Ezekiel Elliott did not wait for the ruling to come down from Harold Henderson on his appeal of a six-game suspension for violation of the domestic violence policy. The Cowboys running back has already sued the NFL, according to documents obtained by CBS Sports.

The NFLPA, with lawyer Jeffrey Kessler leading the way, filed a petition on behalf of Elliott asking the Eastern District Court of Texas to overturn any forthcoming suspension ruling from Henderson. Elliott was initially suspended six games on Aug. 11; his appeal hearing began this week and ran for three days. A ruling is expected either Friday or Monday at the latest and there was believed to be a "real chance" that the suspension was reduced multiple games.

The petition claims that Elliott's suspension, even after appeal, was a "product of a process that has already deprived the Union and Elliott of fundamental fairness," "one of the most fundamentally unfair arbitral processes conceivable" and part of a "League-orchestrated conspiracy by senior NFL executives ... to hide critical information."

Furthermore, the petition states that the "conspiracy" to "hide critical information" was designed to hide said information from Roger Goodell, his outside advisors on the Elliott discipline, the NFLPA and Elliott, the Dallas Cowboys and NFL fans.

The petition claims Elliott was not given a fair process when he was denied an opportunity to confront his accuser and additionally when the testimony of Roger Goodell was not compelled during the appeal hearing.

Elliott's lawsuit claims he was not allowed to look at the investigative notes from the NFL's interviews with the accuser. 

Of particular note in the Elliott petition: Kessler and the attorneys claim that the "Elliott Report" (the document produced after almost a year of investigatory work) "deliberately omitted a conclusion" as to what sort of punishment the league should hand down for Elliott. 

The petition claims that Kia Roberts, one of the lead investigators for the case, "would have had to reveal her conclusion, as an experienced lawyer and prosecutor, that there was not sufficient evidence to proceed with any discipline," had there been a conclusion included.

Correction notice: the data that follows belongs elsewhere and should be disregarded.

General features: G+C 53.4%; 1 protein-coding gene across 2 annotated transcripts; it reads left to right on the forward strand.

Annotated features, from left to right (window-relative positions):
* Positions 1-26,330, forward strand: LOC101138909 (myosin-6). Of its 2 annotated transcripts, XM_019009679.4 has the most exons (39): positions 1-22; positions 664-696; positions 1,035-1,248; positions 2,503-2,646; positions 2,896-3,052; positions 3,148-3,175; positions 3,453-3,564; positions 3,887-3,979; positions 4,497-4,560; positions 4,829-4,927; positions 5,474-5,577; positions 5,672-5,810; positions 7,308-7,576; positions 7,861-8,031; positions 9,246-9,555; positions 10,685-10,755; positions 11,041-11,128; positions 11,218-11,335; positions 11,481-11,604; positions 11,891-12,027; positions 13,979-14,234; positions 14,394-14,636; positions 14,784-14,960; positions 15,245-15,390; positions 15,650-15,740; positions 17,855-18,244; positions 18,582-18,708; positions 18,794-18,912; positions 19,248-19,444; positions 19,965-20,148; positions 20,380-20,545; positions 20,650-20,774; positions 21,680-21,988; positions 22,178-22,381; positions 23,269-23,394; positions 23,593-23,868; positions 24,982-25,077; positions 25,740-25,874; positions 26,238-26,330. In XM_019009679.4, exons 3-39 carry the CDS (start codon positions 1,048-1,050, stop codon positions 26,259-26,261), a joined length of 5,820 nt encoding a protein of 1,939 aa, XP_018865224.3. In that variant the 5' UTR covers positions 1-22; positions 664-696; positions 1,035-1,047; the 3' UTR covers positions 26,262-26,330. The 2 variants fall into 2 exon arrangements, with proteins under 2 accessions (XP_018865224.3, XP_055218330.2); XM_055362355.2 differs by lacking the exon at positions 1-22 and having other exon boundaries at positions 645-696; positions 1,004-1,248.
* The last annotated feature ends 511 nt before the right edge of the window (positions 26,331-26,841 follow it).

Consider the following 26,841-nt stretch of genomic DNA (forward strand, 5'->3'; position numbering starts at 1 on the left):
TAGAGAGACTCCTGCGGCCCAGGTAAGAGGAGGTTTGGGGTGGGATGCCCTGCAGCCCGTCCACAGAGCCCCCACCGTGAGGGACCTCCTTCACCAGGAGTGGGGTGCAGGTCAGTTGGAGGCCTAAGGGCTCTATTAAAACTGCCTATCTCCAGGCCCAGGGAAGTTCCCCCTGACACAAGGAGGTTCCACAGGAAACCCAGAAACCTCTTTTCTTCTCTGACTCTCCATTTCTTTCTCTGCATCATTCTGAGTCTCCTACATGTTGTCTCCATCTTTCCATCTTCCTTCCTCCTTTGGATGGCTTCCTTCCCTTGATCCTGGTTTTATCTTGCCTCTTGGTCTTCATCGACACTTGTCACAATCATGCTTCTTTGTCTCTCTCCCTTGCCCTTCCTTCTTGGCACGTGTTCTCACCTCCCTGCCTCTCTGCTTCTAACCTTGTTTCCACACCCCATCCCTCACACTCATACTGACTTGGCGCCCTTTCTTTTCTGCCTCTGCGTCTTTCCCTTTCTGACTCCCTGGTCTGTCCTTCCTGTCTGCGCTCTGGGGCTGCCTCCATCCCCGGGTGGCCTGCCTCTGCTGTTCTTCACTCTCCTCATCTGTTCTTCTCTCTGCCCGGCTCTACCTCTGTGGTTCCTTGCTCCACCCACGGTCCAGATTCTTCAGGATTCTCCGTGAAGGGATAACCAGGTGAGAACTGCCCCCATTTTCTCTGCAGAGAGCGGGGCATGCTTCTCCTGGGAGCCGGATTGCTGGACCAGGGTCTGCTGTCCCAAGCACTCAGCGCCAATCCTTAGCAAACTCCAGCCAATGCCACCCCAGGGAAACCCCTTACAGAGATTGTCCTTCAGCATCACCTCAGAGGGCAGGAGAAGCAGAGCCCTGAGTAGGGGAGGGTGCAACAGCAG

Put another way: the NFLPA believes that because Robert co-authored the report, her professional opinion that no punishment should be given to Elliott should have been included in the report. The union claims it was not.

The NFLPA also claims there was a document called the "Inconsistency Transcript" written by Roberts about the claims by Elliott's accuser, Tiffany Thompson, and that "someone at the NFL tried to cross out" that name for the document.

The ultimate goal of the lawsuit in the long term is to have the ruling and suspension vacated, but the short term effect here could be, as was the case for Tom Brady prior to the 2015 NFL season, the court granting Elliott an injunction to play football in Week 1. 

If the court did that, Elliott would be immediately eligible to play and the six-game suspension -- or whatever new suspension Henderson hands down -- would be put on hold and go into effect if and when the court declined to vacate the award. It is possible, like with Brady, that the court waits until next offseason to hear the case. It is also possible that the court declines to even issue the injunction, pointing to the Brady case as an instance where the NFL's power to impose discipline was upheld.